“It’s entirely possible there are two Boston Strongs. There’s the chest-thumping slogan emblazoned on tourist-bait for sale beside unofficial Harvard sweatshirts at kiosks scattered across Logan Airport and Faneuil Hall, analogous to ‘I Love New York’ shirts.”
Tommy (Mark Wahlberg) doesn’t want to be at the Boston Marathon on 15 April 2013. But there he is, a police detective now in uniform who’s working off a suspension, hoping to get back in his bosses’ good graces. When he complains that he’s in a hole, police commissioner Ed Davis (John Goodman) reminds him, “You dug that hole.” As Patriots Day begins, you see this is likely true, as Tommy mouths off more than he should, drinks too much, and kicks in a door even though he knows it will re-injure his bad knee.
Tommy doesn’t know, but you do, that being at the Boston Marathon finish line on that particular day places him directly at risk, or at least at the center of the action the movie means to follow. Indeed, Tommy will end up at just about every place that action occurs during Patriots Day. He organizes responses at the crime scene, comforts victims in the hospital, tracks the Tsarnaev brothers along with a few other assorted uniformed officers, plus Ed Davis and FBI special agent Richard DesLauriers (Kevin Bacon). At one point, Tommy’s path almost intersects with Watertown Police Sergeant Jeffrey Pugliese (J.K. Simmons), in the sense that they’re both at the scene where Tamerlan (Themo Melikidze) is shot by police and Dzhokhar (Alex Wolff) escapes in their stolen vehicle, running over his older brother in a predictably gruesome moment.
Pugliese and Tommy don’t speak to one another during this scene, but Tommy’s Forest Gump-like tendency to show up at each critical moment during the four-day event — from 15 April through Dzhokhar’s capture on 19 April, from the bombing to the city’s shutdown to the manhunt — turns a bit distracting. In part, this is a function of his being a composite character created for Peter Berg’s movie. It’s also connected, though, to Tommy being a part of a universe built by Wahlberg and Berg, in their collaborations on 2013’s Lone Survivor and this year’s Deepwater Horizon.
You can see the instant appeal of these projects: they’re based on true events, with rugged real-life subjects at their centers; they insist on the admirable heroism of their protagonists and; these are everyday guys transformed by their circumstances. As he makes his way through the varieties of visceral chaos at the Boston Marathon bombing that Berg and his special effects teams manage on screen, Wahlberg seems the ideal man’s man, by turns angry and ennobled, flustered and resourceful. In Patriots Day, this famously Boston-born and loyal performer makes his Tommy commendably resilient during terrible circumstances. This even as this movie, like the previous two in the Berg-Wahlberg cycle, is inclined to overstate and simplify, and so make Tommy more cartoonish than convincing.
Of course, movie heroes hardly need to be convincing to be effective. Comic book movies offer up all manner of spandex and superpowers as aspirational emblems of doing the right thing. John Ford (Young Mr. Lincoln or My Darling Clementine) and Steven Spielberg’s rousing historical sagas (say, Lincoln, Munich, Schindler’s List) present well-known figures facing crises. More recently, Ava DuVernay’s Selma complicates historical terms — as well as conventional story structures — in order to challenge the very idea of heroism, as it develops and is defined in any number of contexts.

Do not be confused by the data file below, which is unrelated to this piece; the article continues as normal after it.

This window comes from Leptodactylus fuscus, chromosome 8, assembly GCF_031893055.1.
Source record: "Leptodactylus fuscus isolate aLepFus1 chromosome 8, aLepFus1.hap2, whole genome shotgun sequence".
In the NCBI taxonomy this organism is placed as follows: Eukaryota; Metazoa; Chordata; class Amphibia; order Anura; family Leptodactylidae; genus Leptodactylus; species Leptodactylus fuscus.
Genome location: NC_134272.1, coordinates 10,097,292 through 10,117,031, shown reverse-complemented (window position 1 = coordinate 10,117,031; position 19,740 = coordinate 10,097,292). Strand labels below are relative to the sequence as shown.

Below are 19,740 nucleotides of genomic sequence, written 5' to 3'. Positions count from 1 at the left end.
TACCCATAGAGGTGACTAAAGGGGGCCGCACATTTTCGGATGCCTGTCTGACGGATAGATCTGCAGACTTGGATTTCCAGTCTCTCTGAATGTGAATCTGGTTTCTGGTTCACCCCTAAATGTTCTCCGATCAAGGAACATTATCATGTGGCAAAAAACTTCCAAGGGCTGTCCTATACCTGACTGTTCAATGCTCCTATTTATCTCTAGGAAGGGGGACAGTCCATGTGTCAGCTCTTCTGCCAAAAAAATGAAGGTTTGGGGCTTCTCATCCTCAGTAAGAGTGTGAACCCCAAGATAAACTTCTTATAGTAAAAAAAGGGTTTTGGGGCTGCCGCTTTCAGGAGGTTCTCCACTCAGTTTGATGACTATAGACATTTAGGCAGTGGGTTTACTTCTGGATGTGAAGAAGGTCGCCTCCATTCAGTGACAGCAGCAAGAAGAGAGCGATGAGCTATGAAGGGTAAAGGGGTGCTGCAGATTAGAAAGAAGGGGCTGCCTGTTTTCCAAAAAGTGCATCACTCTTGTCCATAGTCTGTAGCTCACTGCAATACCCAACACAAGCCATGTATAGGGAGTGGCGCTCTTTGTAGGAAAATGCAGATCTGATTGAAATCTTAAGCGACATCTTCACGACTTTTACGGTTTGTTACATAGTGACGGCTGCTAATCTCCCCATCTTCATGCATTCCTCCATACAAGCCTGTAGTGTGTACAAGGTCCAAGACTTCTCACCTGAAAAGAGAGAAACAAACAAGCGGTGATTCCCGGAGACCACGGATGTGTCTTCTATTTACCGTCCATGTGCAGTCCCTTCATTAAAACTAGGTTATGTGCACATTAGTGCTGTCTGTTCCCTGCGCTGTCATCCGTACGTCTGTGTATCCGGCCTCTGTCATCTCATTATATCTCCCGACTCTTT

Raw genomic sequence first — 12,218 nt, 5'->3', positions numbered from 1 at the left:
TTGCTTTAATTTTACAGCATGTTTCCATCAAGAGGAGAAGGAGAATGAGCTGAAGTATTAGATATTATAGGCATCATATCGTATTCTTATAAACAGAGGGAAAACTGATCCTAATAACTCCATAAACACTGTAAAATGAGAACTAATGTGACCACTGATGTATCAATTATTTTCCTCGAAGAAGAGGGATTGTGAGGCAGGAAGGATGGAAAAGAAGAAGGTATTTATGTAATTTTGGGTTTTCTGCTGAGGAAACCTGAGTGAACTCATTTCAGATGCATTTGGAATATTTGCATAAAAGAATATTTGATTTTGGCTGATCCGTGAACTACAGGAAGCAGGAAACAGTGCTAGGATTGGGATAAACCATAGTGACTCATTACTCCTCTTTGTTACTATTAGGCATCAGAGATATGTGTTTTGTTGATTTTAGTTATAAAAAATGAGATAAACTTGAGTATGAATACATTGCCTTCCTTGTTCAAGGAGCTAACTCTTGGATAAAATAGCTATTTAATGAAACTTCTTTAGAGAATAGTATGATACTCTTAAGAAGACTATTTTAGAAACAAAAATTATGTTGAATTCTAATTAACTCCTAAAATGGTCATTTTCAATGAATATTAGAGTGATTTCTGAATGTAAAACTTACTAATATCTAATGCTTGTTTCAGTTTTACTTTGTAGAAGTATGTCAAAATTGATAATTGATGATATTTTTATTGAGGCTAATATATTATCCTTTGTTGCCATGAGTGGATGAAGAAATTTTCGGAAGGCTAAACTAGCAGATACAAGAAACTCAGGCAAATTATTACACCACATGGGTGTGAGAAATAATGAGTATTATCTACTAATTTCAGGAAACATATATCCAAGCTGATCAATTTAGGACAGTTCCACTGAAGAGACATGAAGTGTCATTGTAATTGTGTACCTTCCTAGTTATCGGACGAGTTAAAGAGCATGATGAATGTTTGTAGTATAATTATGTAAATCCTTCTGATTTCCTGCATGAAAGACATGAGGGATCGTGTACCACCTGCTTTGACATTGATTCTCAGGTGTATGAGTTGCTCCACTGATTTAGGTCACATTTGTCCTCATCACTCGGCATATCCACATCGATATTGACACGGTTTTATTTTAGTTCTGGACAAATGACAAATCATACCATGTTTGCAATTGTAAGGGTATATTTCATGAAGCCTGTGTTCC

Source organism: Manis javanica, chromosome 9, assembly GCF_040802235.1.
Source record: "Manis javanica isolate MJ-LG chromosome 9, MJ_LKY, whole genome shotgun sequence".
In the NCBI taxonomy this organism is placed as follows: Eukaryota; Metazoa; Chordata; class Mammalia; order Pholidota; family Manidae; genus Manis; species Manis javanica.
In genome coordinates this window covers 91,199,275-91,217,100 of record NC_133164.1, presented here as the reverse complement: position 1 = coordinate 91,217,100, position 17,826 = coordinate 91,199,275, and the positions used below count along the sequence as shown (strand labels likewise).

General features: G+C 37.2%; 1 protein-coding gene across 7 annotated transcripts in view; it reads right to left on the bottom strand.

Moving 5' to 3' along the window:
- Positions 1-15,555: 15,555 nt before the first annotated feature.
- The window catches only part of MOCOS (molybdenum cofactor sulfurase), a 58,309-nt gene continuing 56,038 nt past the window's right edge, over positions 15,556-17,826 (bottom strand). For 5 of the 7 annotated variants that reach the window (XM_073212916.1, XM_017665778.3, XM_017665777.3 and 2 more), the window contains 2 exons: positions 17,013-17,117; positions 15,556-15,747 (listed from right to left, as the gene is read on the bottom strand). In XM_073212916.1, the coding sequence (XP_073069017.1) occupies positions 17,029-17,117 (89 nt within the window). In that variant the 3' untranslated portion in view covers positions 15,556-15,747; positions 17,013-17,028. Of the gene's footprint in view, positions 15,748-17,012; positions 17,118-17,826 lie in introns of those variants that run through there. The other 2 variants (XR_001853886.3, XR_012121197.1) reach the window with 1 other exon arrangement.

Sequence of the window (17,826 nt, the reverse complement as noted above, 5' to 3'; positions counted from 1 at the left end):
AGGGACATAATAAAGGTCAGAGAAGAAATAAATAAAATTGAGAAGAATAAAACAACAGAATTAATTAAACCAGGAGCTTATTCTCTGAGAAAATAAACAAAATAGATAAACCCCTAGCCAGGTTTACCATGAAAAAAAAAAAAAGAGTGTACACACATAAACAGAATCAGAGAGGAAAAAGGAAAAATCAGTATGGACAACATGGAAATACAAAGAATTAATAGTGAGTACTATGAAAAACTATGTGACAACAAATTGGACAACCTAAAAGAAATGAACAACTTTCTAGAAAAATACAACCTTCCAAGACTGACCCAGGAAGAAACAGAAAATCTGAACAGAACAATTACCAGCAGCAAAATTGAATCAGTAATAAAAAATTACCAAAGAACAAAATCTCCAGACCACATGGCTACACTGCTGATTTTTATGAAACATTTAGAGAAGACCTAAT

But Tommy is something else. He might appear at first to be a regular guy, imperfect in regular ways: his trauma renders him tearful, at least before his empathetic wife Carol (Michelle Monaghan), his bad knee has him limping through most scenes, and his alcoholism and exhaustion leave him looking like he’s endured too many hours in the makeup chair on the set of The Walking Dead. He does prove useful for the investigation, sharing his knowledge of absolutely every building’s location in order to reconstruct the bombers’ route, and embodying the pain and anguish that everybody feels.
But Tommy’s usefulness reaches an early endpoint. The film tries too hard to integrate this composite character with less malleable types, such as those based on the MIT security guard murdered by the brothers (Sean Collier, played by Jake Picking), individuals who lose limbs in the bombing, or the guy whose Mercedes the brothers hijack (Dun Meng, played by Jimmy O. Yang). As these storylines occur simultaneously and in separate movie times, each constitutes a story, connected by the Tsarnaevs’ exploits. Tommy’s movie-magical appearances in so many places are less an emotional through-line than a mechanical contrivance, as you wonder, more than once, how does he happen to be on that street in his cruiser, right at that moment?
More to the point, Tommy embodies a troubling fiction that extends beyond movie machinations, the one where one man can “fix it”. Sometimes, that fiction is inspiring (Captain America), and sometimes, it’s exasperating. Asked to bear too many narrative, cultural, and political meanings, Tommy is like a one-man incarnation of the slogan, “Boston Strong“, which has, since 2013, come to signify too much and so not enough; it’s but a merchandising triumph as much as an assertion of unity. You might include this movie in the ongoing process, the mix of merchandising and the self-asserting.
If you’re tired of Tommy by the time Patriots Day ends, it’s hard to be mad at Big Papi, who arrives after the siege and the shooting are done, to reenact his 2013 speech in Fenwick Park. “This is our fucking city,” he announces, again, this time surrounded by multiple mobile cameras and movie actors. In this moment, he’s an inspiring fiction, reminding you of how exasperating this movie has been.